I really like cooking. Sometimes, I'm really good at it. Sometimes, I spend an inordinate amount of time in the kitchen and manage to produce something utterly tasteless. But I have learned something about myself. When I'm feeling relaxed and creative - I cook. Those are the times when I experiment and it works - when I feel somehow connected with the food that I'm preparing.
When I'm feeling frustrated or am looking for something to do - I don't cook. Those are the times when I can work very hard and produce nothing of consequence.
These ups and downs in kitchen don't stop me from devouring cookbooks and planning my next masterpiece. I just know what days to don my apron and what days to reheat leftovers.
I'm discovering the same thing with my latest interest: curling. When I'm just happy to be on the ice - things feel right. When I'm distracted or tired - I can't find my footing, my balance or my aim. Funny thing is that I don't get frustrated on the not so good days. I just recognize that I'm 'off' and keep playing.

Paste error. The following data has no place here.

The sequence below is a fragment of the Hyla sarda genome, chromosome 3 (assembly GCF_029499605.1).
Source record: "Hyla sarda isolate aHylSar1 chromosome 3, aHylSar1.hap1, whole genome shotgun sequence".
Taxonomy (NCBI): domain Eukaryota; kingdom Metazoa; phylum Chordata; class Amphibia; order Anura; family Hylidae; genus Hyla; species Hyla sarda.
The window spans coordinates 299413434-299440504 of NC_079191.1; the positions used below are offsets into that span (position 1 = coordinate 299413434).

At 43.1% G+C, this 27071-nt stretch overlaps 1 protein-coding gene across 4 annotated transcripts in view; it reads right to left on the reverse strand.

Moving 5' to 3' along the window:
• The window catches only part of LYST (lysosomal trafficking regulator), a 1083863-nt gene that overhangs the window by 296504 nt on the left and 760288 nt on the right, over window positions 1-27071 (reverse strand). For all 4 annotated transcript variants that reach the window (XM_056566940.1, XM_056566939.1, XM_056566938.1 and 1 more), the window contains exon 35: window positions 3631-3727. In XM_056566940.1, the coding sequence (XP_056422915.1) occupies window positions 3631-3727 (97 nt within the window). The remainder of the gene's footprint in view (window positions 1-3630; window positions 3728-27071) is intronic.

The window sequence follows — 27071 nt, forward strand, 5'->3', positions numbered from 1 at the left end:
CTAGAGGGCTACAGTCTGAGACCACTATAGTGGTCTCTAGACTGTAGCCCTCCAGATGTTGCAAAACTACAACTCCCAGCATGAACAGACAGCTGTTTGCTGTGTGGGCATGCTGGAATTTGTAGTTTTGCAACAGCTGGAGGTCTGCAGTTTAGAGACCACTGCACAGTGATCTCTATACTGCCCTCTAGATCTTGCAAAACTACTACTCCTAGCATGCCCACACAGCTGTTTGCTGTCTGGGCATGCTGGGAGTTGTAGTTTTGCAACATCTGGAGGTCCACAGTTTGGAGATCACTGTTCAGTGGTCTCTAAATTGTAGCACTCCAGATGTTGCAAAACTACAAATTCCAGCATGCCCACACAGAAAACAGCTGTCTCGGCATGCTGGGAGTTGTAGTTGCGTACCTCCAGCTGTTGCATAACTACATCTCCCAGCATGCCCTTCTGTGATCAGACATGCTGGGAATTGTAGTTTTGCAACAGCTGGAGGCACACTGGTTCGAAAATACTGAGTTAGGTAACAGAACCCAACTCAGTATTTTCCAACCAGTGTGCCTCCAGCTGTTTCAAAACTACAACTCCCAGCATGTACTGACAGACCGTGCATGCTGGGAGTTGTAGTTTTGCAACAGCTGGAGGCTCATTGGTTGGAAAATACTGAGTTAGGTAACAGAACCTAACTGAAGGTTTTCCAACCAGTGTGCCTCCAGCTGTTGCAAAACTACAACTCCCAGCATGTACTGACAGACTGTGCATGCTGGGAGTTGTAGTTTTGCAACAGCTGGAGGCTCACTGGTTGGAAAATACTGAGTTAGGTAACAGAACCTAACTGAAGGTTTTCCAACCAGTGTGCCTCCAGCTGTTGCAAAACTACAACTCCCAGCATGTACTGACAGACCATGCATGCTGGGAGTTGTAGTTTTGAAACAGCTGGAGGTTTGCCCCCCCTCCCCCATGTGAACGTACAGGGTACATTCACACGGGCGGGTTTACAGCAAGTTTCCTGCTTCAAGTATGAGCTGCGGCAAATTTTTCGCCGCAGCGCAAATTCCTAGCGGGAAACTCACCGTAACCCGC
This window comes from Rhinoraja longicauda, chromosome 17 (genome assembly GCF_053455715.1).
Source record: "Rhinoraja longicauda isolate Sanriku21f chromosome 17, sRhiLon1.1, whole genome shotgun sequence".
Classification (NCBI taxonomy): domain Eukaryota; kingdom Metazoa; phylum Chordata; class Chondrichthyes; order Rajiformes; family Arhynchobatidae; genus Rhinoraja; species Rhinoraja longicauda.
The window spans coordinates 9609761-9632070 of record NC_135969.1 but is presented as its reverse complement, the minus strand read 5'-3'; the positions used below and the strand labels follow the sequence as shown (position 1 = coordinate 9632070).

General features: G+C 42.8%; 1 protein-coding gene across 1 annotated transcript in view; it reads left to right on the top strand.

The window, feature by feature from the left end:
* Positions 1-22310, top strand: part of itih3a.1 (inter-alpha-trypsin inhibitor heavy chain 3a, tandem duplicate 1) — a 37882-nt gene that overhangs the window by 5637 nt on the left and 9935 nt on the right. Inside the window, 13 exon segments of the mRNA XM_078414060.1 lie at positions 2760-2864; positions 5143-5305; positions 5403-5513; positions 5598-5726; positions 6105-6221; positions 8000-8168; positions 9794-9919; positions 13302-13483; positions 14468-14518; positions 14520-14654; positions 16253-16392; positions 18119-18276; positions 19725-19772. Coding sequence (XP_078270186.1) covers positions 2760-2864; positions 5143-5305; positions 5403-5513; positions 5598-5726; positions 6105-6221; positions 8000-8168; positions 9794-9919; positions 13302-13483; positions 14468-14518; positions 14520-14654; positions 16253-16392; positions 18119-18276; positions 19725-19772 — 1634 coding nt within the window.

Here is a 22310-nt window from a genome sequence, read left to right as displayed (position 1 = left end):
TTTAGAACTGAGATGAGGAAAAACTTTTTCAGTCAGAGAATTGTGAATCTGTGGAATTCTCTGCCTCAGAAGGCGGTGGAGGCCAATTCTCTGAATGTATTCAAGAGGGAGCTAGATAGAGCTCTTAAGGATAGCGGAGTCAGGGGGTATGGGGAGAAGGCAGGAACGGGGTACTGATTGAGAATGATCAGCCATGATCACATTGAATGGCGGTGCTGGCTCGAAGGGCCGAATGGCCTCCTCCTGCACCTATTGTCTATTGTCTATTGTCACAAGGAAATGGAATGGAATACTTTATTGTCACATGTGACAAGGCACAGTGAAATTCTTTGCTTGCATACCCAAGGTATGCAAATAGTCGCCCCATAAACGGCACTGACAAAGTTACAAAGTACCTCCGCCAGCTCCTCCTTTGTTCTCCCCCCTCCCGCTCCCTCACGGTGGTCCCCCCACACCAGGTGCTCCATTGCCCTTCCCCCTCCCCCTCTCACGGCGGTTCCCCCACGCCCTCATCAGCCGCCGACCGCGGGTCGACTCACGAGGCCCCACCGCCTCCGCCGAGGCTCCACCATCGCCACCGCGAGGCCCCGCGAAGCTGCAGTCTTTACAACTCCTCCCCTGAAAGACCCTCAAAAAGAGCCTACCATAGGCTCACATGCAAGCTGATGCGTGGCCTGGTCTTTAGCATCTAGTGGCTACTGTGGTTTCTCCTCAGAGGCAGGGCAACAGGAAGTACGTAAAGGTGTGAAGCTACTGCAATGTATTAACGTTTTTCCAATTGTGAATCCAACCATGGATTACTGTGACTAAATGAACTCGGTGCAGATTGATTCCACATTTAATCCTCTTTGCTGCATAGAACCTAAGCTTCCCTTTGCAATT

Same goes for running - good days, bad days - I get the run done. I am grateful for the good runs but don't get cocky about them and I never let a bad run dictate the next one.
So why are some things easy to accept as they come and others, well, not so much.
I've tried golf. I approached it with the same attitude I approach all new things - have fun and no pressure. Five minutes in and I just knew this was NOT for me. It took an incredible amount of effort not to hurl the clubs, dynamite the ball or throw myself into the water hazard just to get away from it all. I will end up on heavy medication if I take up golf.
I don't understand why. But I understand myself enough to know that I shouldn't spend too much time wondering. Because it's not rational - it's visceral.
So I will run, curl and cook. But if you see me on the golf course - back away very slowly